Unlike on my Legend coupe, I don’t have “all-inclusive” records back to new on this car, but I do have quite a chunk of paperwork in a 3-ring binder that I’ve taken the time to log and that I continue to track on an ongoing basis.  Here’s what I have record of on this car since it was brand new:

  • 18 oil changes (I currently use Castrol GTX 10W30)
  • 4 batteries
  • 1 timing belt & water pump change (Jan 2011 @ 78,239 mi)

Aside from that, there have been various other repairs over the years.  The big ticket items were a $1,700 repair due to a “snap ring” issue (common a certain subset / production run of these cars) at 37,000 miles and a $2,500 repair at 65,000 miles that included mostly brake work.  Total maintenance cost on record (remember, I’m certain that I don’t have a piece of paper for everything that’s ever been done to the car) for 100,060 miles and 22 years of service is $16,498.55.  That comes out to 6 cents per mile over its entire lifetime.

Here’s my detailed spreadsheet if anyone is interested in the nitty gritty.




The car currently has a few maintenance needs which I’ll be addressing prior to the NSXPO event in Palm Springs this October.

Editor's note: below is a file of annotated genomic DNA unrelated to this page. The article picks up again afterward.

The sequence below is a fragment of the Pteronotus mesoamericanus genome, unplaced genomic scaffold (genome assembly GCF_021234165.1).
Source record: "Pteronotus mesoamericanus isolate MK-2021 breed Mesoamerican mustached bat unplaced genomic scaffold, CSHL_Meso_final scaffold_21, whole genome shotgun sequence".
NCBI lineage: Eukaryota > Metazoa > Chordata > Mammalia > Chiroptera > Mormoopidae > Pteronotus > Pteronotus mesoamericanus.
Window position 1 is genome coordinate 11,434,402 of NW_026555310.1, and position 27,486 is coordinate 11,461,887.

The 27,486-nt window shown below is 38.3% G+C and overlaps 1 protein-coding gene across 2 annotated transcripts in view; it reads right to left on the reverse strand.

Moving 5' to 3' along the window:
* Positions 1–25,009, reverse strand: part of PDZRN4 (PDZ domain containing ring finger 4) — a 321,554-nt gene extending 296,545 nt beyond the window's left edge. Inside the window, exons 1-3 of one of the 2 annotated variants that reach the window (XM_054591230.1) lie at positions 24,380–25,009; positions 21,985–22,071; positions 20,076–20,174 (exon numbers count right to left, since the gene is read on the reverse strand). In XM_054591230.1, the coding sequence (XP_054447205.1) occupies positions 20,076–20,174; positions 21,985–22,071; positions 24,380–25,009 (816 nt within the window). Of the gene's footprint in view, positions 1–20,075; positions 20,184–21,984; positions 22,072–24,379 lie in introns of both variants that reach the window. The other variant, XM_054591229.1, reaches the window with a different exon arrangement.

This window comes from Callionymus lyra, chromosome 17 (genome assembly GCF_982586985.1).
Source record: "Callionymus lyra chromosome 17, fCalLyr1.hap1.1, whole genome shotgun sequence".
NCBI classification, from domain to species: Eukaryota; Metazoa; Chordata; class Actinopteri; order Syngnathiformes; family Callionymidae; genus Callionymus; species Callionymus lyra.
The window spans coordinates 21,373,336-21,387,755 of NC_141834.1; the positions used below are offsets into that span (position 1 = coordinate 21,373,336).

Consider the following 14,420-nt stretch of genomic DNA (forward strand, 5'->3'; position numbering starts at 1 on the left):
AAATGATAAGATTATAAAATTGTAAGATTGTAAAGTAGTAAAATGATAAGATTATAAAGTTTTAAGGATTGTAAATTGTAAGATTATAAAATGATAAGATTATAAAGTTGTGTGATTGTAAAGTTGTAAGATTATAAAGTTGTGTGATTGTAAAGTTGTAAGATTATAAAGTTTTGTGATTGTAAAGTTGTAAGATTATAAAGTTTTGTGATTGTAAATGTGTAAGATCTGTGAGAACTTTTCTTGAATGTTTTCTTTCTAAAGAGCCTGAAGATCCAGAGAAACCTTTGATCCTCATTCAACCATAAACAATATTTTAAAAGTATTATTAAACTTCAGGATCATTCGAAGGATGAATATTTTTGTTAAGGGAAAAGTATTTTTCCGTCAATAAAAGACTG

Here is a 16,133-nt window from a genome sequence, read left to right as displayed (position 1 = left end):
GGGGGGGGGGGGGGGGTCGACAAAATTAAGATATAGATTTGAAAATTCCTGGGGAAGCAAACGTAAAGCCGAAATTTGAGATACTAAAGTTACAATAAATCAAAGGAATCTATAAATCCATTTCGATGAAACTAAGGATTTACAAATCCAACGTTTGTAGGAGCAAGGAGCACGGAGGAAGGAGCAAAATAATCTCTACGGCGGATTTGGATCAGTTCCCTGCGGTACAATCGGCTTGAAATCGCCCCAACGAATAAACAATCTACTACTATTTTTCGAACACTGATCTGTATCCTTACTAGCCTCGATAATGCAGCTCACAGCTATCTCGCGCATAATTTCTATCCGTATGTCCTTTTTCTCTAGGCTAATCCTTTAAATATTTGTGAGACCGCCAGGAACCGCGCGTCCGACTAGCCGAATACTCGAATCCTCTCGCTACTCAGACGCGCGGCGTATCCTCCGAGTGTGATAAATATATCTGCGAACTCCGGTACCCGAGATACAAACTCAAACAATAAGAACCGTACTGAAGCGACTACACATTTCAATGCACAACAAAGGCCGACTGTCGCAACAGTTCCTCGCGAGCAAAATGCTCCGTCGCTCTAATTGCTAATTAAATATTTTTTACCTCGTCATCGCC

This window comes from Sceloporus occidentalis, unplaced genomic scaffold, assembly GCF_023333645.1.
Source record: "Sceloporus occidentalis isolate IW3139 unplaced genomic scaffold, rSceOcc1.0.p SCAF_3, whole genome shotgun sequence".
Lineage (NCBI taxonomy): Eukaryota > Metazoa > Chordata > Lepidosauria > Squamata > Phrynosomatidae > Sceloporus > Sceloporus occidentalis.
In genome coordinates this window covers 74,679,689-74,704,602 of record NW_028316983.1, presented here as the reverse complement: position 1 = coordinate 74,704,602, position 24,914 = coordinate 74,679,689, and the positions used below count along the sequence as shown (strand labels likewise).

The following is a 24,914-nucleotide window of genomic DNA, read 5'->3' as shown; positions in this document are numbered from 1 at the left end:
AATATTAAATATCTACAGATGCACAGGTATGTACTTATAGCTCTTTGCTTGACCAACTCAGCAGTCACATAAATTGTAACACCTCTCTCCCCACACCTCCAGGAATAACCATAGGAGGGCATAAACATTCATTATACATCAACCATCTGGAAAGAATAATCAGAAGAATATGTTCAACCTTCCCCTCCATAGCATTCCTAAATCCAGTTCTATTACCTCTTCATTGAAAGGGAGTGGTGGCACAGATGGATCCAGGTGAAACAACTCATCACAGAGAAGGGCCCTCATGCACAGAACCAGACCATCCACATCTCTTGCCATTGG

• Passenger rear inner CV boot leaking
  • Oil pan gasket leaking
  • ABS pump accumulator faulty

I’m lucky to have the country’s premier NSX service & repair facility right here in my own backyard.  Science of Speed in Chandler, Arizona has made a name for itself as the place to have NSX service or upgrades performed.  Every time I’ve been into the shop, there are at least a half-dozen NSXs up on the lifts getting something done to them.

On the topic of milestones and maintenance:

The ILX drove 9,015 miles in the little over two months’ time between February 3rd and April 11th.  It went in on Saturday for an oil change, tire rotation, and replacement of the alternator belt — a $275 service at Acura of Tempe.  It sure is nice being able to go three times as far on an oil change in the ILX than I was used to doing in my Legend.

I took a quick shot of “old” and “new” ILXs on my way out.  You can see the subtle differences in the rear bumper and the taillights between the 2013 and the 2016 models.



Cruising Arizona’s “Catalina Highway” in 5 Performance Hondas

Posted in Arizona, Legend, NSX, Road Trip on April 12, 2015 by tysonhugie

Odometer (Legend Coupe):  533,178


Odometer (Legend Sedan):  146,723


Odometer (ILX):  121,263


Odometer (NSX):  100,060


Trip Distance:  307 Miles


Remember when car keys keys looked like this?


Honda Heaven.  That’s what I experienced on Friday.